Having watched the documentary, it’s hard to decide who’s crazier. Maybe Andy MV5BMjM3OTY1OTAxNl5BMl5BanBnXkFtZTgwMTI0MTUxNDM@._V1_SY1000_CR0,0,674,1000_AL_Kaufman just didn’t give a fuck – but Jim? The documentary has a tonne of footage from the set of the movie, which was filmed 20 years ago. A documentary was planned at the time (shot by an old girlfriend of Andy’s) but Universal pulled the plug, for fear that the public would discover their beloved Jim Carrey to be an asshole. Cut to 2017 and the cat’s pretty much out of the bag. And maybe asshole’s not even the right word, but there is no one right word: he’s a space cadet, a depressive, a nonsensical philosopher. And those things are all apparent in the documentary, which also features an interview with him present day. And it’s hard to know who to detest and pity more: the Jim Carrey on the set of Man on the Moon was was never Jim Carrey at all because he was so deep in the character Jim never showed up to work, or the Jim Carrey today who at times seems downright bewildered even in his own skin. He talks about fugue states and telepathy, but bottom line, he believes that the spirit of Kaufman inhabited his body during filming. When director Milos Forman or colleagues like Danny De Vito or Paul Giamatti tried to address Jim on the set, “Andy” would be angry and\or defensive. “Andy” was always on, and always creating a ruckus. You can see how that would wear thin. The real Jim Carrey, whoever that is, has recently claimed to have had a spiritual awakening, and depending how woke you are yourself, what he spouts is either enlightened or crazy.

Either way, it’s hard to watch. And while it starts out to be fascinating in a voyeuristic, train wreck kind of way, my tolerance for it eroded before the 94 run time was up. And I’m a little uncomfortable eavesdropping on the scattered thoughts of a man who is perhaps not mentally at his best. Having battled depression for years, he has lately taken to ascribing meaninglessness to everything, coming off loopy in red carpet interviews. And he’s still staring down the barrel of a wrongful death lawsuit, accused by his dead girlfriend’s mother and estranged husband of having introduced her to hard drugs, prostitute, and at least 3 STIs. Carrey maintains the the lawsuit is simply a shakedown. I don’t know who’s right, but I do know that the whole method acting thing was nutty to begin with and is downright unhinged the way he does it. Maybe it’s the counsellor in me talking, but watching this just made me think: this man needs help.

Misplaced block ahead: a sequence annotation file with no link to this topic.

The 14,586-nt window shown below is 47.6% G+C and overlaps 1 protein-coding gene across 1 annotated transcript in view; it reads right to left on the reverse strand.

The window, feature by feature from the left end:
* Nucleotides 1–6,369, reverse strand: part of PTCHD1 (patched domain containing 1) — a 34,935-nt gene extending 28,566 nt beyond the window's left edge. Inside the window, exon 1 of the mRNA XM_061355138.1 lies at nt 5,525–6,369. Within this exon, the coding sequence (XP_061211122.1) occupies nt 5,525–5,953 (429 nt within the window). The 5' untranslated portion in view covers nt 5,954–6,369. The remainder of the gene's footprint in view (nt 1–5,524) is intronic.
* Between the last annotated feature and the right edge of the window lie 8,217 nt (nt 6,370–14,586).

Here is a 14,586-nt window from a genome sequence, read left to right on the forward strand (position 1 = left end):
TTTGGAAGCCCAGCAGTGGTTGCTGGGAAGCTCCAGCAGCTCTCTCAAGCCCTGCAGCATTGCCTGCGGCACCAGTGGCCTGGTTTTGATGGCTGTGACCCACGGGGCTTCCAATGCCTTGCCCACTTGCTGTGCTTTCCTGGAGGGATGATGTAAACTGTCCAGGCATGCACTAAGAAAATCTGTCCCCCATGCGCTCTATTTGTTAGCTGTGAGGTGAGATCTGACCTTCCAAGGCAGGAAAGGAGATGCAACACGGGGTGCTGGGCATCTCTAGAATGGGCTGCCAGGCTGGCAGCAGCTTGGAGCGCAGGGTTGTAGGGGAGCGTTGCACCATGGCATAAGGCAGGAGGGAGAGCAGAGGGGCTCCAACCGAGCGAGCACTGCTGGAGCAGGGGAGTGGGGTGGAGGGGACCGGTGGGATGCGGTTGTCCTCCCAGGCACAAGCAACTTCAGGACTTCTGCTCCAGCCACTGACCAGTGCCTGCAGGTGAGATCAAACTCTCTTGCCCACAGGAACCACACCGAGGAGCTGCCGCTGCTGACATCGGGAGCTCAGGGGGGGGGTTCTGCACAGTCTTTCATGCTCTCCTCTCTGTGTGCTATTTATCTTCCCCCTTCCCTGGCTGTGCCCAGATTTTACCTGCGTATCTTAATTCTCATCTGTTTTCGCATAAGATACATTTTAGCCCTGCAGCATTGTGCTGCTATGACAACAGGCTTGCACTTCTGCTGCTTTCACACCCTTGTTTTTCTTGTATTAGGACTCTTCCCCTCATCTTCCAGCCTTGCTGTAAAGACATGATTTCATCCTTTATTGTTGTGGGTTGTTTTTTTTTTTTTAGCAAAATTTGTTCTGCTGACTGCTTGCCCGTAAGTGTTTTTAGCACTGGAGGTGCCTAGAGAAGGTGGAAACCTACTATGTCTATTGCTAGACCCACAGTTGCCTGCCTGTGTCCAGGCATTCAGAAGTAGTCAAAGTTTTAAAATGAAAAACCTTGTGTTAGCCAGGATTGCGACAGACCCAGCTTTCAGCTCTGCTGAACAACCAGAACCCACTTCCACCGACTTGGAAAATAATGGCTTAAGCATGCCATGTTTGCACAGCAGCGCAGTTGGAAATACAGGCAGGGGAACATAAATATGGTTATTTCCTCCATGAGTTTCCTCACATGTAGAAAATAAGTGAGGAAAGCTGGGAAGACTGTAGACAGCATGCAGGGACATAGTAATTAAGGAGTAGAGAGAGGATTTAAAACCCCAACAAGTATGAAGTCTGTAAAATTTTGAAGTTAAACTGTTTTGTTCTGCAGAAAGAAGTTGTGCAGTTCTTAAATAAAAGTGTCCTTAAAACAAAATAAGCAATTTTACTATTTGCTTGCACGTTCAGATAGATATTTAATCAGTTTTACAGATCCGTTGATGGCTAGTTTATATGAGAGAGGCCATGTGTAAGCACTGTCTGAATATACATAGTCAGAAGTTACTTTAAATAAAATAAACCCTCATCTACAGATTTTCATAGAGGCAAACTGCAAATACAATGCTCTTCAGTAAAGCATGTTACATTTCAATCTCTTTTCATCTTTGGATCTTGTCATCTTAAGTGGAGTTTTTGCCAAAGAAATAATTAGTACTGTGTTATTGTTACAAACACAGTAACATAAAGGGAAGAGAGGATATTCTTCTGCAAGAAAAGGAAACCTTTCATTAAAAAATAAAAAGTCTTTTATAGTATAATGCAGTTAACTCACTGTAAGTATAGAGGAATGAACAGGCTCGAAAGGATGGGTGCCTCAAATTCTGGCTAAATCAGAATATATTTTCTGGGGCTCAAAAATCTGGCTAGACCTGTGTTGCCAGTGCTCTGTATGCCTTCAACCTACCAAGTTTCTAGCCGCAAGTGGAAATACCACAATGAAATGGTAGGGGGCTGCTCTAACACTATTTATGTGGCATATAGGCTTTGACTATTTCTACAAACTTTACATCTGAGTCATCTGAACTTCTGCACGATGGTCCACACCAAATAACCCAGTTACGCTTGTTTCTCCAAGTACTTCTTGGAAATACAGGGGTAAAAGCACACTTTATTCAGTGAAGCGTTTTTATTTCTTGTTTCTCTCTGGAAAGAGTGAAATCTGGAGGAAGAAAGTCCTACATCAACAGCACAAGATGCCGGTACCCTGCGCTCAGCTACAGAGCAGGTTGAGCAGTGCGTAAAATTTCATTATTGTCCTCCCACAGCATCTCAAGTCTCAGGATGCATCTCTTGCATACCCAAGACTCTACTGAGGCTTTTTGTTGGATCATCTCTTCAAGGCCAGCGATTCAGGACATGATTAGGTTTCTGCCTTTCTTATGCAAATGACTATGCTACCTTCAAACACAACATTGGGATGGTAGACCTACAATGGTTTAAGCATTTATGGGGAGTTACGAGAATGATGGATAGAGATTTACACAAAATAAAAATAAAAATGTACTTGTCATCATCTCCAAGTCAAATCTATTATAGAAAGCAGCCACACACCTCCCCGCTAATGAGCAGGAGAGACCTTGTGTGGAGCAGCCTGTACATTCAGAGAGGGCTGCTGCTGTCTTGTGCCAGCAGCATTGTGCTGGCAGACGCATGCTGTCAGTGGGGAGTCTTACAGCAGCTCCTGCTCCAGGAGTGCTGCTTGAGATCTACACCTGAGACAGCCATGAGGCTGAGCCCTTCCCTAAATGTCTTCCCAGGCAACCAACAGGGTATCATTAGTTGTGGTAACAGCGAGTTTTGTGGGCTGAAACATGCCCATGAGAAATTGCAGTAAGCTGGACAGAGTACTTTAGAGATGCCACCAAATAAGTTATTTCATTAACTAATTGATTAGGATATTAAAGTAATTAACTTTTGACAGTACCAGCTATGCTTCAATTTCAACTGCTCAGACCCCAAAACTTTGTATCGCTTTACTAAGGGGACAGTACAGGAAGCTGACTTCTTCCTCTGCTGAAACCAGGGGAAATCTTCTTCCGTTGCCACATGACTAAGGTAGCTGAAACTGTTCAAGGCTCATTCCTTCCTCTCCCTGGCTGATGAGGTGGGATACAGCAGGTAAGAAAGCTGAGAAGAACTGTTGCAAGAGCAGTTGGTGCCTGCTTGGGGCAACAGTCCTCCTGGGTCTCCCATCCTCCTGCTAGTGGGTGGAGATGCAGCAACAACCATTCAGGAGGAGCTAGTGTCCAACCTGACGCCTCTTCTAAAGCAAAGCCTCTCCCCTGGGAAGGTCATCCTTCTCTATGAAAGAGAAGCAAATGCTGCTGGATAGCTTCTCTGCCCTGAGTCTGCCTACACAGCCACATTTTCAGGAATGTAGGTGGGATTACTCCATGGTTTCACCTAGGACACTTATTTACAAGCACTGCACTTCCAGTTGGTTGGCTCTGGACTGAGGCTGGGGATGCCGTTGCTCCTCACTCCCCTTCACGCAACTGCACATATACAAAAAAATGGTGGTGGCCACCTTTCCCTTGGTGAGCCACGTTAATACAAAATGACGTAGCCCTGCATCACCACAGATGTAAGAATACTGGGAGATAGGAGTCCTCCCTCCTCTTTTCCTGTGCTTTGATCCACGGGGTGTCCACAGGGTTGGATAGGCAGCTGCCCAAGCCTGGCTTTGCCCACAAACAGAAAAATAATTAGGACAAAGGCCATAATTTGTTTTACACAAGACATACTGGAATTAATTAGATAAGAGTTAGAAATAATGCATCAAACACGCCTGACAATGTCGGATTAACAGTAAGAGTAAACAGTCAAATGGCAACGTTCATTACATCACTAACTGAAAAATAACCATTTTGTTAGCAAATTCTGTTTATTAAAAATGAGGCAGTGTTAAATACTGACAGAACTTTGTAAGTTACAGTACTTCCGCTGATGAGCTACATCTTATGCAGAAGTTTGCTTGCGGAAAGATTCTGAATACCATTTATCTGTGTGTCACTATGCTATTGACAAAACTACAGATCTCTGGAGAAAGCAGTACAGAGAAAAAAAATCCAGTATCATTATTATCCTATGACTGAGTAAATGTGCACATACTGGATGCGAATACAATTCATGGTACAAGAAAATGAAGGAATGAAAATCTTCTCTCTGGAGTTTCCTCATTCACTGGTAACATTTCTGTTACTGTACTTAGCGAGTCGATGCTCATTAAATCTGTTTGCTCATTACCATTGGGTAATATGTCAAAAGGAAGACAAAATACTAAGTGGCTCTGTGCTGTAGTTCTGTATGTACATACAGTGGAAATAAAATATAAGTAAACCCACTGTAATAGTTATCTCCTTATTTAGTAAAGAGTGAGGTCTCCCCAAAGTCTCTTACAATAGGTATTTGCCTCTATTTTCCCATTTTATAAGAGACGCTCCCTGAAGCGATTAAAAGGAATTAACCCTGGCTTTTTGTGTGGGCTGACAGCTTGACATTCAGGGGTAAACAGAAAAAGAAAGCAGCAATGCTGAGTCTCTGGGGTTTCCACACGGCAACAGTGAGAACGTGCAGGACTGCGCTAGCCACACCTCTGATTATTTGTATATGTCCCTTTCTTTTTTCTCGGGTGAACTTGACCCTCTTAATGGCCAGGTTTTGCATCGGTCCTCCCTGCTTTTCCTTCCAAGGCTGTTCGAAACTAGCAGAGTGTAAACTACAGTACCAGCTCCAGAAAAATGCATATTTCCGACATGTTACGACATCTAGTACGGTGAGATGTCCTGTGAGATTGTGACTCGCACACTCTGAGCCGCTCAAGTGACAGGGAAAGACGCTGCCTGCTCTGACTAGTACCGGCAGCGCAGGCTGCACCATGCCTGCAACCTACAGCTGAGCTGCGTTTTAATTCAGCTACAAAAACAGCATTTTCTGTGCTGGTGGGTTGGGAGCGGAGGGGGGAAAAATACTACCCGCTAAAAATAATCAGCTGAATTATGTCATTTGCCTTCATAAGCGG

The Comedian

Jackie (Robert DeNiro) played a beloved sitcom character at the very beginning of his career, and it seems his fans only want to remember him for that one thing. He’s a stand-up comic now, desperate to rebrand himself, but audiences turn nasty the further he pulls away from his more iconic stuff. So in the style of hot-headed comedians, he allows a heckling fan to draw him into a fight, and of course it’s Jackie who winds up sentenced to community service (among other things).

At the soup kitchen, he meets fellow assaulter Harmony (Leslie Mann), an otherwise 2-h_2016docile woman who is pushed to do violence when she finds her man in bed with another woman. This unlikely pair bonds over their mutual sentence, and agree to do each other a solid: she’ll attend his niece’s wedding with him – he owes money to his brother (Danny DeVito) and his sister-in-law (Patti LuPone) never quits breaking his balls – and he’ll attend a birthday dinner for her disapproving father (Harvey Keitel).

After decades as an insult comic, Jackie is looking to reinvent himself, but the people in his life keep him from doing so. DeNiro trained with real-life comic Jessica Kirson, who also appears in the movie. DeNiro adopts one of her signature moves, in which she whispers to herself while turned away from the audience. Lots of other comedians lend an air of authenticity to Jackie’s world: Brett Butler, Billy Crystal, Jim Norton, Gilbert Gottfried, Hannibal Buress, and more. Unfortunately, the comedy is just about all this movie gets right. I’m not even sure what kind of movie it’s supposed to be: some sort of May-December rom-com? Aging comedian comes of age? Light social commentary?

It doesn’t matter because it doesn’t work on any level. It feels dated, immediately. Cringe-worthy at times. It’s bloated, meandering, and has some pretty bizarre and inexplicable subplots over which I’m still scratching my head. It’s misguided. It’s tired. It has its charming moments but then there’s also a song about poop so I’m just not in a forgiving mood. DeNiro’s choices lately are a betrayal to his talent. Remember him as he was, not as he appears in this stinker.